[pp.int.general] Amendment proposals

Andrew Norton ktetch at gmail.com
Sun Feb 20 04:42:13 CET 2011

Hash: SHA1

On 2/17/2011 11:41 PM, Boris Turovskiy wrote:
> Hi Andrew,
> I do not have formal problems with your proposed amendments, but I do
> have issues with the ideas.
>> (4) Member Organizations are represented at any meeting of the
>> General Assembly by a delegate or delegates not exceeding two from
>> any one Member Organization.
>> *This is changed from six to two. Six gives extraordinary weight to
>> parties local to the event's location (especially those representing the
>> host country), who can steer the actions to methods more preferential to
>> them, rather than to the organisation and movement as a whole. An
>> international body should represent the whole membership, not be biased
>> by the local groups.
> The rule in place is one country - one vote, just for the reasons you
> name. Thus, the number of delegates is by itself not really relevant to
> any decision-making.

Then why not 'one vote, one 'man'"? Why six?

>> (8) The location of the General shall be held in preference in a country
>> that has not hosted before. In addition, no more that two consecutive
>> General Assembly's may be held on the same continent.
>> * This codifies what has been the general rule for these events back to
>> 2007, when the first one was held. The second part also ensures that it
>> does NOT remain held in Europe, or indeed any other continent should
>> another regional group control the board. In other words, it reaffirms
>> the internationalism of a group that deems itself 'international'.
> Now if we're talking about fairness here, please keep in mind that we
> have some 30 Pirate Parties in Europe as opposed to 10 in America (N&S)
> and a handful on the other continents.
> Also, we shouldn't bar for ourselves the possibilities to seize
> opportunities which provide funding (like the EU refund offered by
> Brussels last year).
> Thus, I wouldn't codify rulings on the GA location in the statutes; we
> should, however, be working on providing better opportunities for remote
> participation.

I think the EU refund is a perfect example of 'why'. And since there are
no areas with such a concentration of countries as Europe (around 50,
compared to 35 for the whole of the Americas, 53 for Africa, and 48 for
Asia, and we all KNOW Erupe's far smaller) the fact there are more
parties there means it'll ALWAYS be held there. The EU refund wasn't an
'opportunity' that needed seizing either. Technically, it was paying
some costs for EU citizens to tour the EU parliament (or similar). The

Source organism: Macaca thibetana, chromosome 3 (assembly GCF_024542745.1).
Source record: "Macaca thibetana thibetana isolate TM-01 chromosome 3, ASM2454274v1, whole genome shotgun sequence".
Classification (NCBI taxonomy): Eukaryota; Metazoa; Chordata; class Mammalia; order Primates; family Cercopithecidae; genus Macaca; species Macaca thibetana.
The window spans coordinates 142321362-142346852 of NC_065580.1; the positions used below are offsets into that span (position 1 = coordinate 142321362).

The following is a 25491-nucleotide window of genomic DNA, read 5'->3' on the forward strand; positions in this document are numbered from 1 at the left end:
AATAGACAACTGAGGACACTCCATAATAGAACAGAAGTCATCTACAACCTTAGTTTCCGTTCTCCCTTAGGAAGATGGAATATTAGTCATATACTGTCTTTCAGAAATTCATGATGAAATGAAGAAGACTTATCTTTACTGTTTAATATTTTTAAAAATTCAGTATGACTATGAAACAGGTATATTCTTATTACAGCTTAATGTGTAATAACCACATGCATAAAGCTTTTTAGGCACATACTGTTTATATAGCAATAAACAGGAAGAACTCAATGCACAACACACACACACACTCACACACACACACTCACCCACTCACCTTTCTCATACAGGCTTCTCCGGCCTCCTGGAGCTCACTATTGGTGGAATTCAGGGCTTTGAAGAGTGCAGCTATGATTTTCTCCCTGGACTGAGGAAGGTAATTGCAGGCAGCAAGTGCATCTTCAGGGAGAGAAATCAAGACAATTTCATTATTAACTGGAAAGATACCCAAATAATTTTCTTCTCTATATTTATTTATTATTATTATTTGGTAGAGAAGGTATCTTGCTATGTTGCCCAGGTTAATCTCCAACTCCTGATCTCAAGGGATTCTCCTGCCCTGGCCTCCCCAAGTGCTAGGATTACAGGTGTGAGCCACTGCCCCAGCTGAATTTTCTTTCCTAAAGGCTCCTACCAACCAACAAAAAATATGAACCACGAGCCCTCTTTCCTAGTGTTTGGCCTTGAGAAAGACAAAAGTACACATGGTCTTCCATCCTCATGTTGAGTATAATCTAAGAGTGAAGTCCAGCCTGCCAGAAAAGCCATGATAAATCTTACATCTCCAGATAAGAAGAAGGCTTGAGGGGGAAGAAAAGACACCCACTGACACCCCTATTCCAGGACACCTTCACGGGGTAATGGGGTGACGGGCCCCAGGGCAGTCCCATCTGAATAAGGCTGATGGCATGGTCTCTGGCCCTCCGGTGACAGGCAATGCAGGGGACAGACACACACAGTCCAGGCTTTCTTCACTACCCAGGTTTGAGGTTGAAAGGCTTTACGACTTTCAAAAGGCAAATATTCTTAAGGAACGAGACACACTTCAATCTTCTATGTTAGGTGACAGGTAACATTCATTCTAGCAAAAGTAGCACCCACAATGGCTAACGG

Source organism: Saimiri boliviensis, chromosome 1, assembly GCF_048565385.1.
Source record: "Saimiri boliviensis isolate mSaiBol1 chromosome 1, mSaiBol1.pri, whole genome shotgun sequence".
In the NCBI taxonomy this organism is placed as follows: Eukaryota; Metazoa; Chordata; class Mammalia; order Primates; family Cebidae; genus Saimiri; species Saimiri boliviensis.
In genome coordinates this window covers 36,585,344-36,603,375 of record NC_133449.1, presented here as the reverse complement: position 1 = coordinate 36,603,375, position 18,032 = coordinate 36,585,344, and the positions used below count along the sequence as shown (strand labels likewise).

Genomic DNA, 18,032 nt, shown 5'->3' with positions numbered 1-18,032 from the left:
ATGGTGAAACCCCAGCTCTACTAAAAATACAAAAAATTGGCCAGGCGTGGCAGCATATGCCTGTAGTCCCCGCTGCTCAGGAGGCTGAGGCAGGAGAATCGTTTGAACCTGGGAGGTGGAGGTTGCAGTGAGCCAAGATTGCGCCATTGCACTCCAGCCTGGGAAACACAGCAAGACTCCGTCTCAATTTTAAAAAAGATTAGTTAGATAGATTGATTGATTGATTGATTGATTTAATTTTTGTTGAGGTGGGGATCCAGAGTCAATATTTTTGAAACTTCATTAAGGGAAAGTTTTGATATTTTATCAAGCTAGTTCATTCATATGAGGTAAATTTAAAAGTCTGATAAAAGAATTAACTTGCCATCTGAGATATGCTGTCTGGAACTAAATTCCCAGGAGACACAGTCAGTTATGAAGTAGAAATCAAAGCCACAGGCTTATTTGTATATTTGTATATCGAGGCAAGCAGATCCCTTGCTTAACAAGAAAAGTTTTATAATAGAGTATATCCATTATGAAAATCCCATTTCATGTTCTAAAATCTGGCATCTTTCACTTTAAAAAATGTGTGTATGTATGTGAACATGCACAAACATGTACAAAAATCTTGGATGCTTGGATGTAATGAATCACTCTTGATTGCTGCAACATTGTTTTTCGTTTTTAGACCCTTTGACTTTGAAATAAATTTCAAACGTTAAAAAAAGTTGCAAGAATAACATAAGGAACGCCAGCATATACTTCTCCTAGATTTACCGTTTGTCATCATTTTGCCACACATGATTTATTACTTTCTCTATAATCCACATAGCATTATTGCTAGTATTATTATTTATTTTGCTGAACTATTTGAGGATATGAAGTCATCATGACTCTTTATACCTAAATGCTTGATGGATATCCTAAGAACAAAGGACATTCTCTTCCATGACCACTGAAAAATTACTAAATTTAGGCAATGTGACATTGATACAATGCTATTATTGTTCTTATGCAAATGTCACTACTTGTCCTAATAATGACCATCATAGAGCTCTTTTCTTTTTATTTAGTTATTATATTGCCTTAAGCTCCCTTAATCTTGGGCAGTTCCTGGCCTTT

funding was always available, but only to the 'locals', and not ACTUALLY
for the event itself, so it' a bit of a red herring, not to mention
terribly unfair to those who had the greatest burden of traveling costs.

>> (1) To that end, any and all positions in member organizations (except
>> for that of 'ordinary member') must be terminated before taking office
>> * This is just plain self-evident. An officer of PPI can not represent
>> PPI _and_ a member party. The potential for conflicts of interest are
>> too high. (for a real life example, look at Ban Ki-Moon, who resigned
>> his post in the South Korean Govt. after being elected UN Sectary General.
> We've had this discussion already. I oppose the amendment for two reasons:
> - Technically, there are just not that many Pirates who have the wish
> and the time for active participation (which, in turn, is a prerequisite
> for some position in a national party or the PPI). The amendment would
> simply mean that we further limit the possible candidatures for PPI
> positions, and it's not like we have an onslaught of candidates as it is.
> - Ideologically, your argumentation about "conflict of interest" is
> honed at the PPI being a political entity by itself, which it explicitly
> is not, but rather a service-providing coordination platform. It does
> not have any binding powers over the national parties, and it doesn't
> (or, at least, shouldn't have) any "positions" of its own which are not
> defined by the member parties. Thus, the "conflict of interest" idea
> does not apply at all. However, should we introduce the proposed
> arbitration court whose function is to impose sanctions, I would
> advocate that such a provision is indeed included.
> Finally, if the participants of the General Assembly feel that somebody
> is not fit for office they can just elect someone else, no need for a
> statute change:)

But it *IS* fundamentally a political entity. Maybe not in the fact it
directly competes in elections, but in that it was created for a
political purpose, with political aims, and works to promote, spread and
further political parties. That fits the definition of a 'political
entity' to me.

I could take your idea that it's a 'service providing coordination
platform', if it was entirely "back office". However the promotion and
creation of parties is not coordination, it's public-facing, ditto press

There is an nearly exact analogue to PPI in the US. It's the National
Committees of the political parties (there are no national parties in
the US, only state parties that join a committee group, which is run
kinda like PPI is, only on a national level instead of international).

The point of such an organisation is to support all the members, though.
And when the officers also have ties to certain members of that
organisation, official ties (rather than just locational ties) the
motivation of work done overall can't help but be affected, or worse,

>> (7) The meetings are public unless one third of the members of the
>> Board vote in favor of a non-public meeting. The decision to hold a
>> secret meeting must be motivated. Minutes of public meetings have
>> to be published, in written form, not less than two weeks after the
>> meeting. The Board has to inform the General Assembly on its next
>> meeting on the fact of non-public meetings.
>> * While voice chats seem to be the rage, the problem is they're not very
>> good as records. We have one audio file for the meeting, consisting of
>> voices which may be muffled, and comprise people that are often speaking
>> English as a second language. It's INCREDIBLY difficult to understand
>> for some people. It's also not searchable/indexable. Finally, it's quite
>> discriminative against the deaf. Thus a written log. It's much easier to
>> see what happens, to follow the conversation, to accurately quote the
>> actions of the board. It's also just good practice for access for the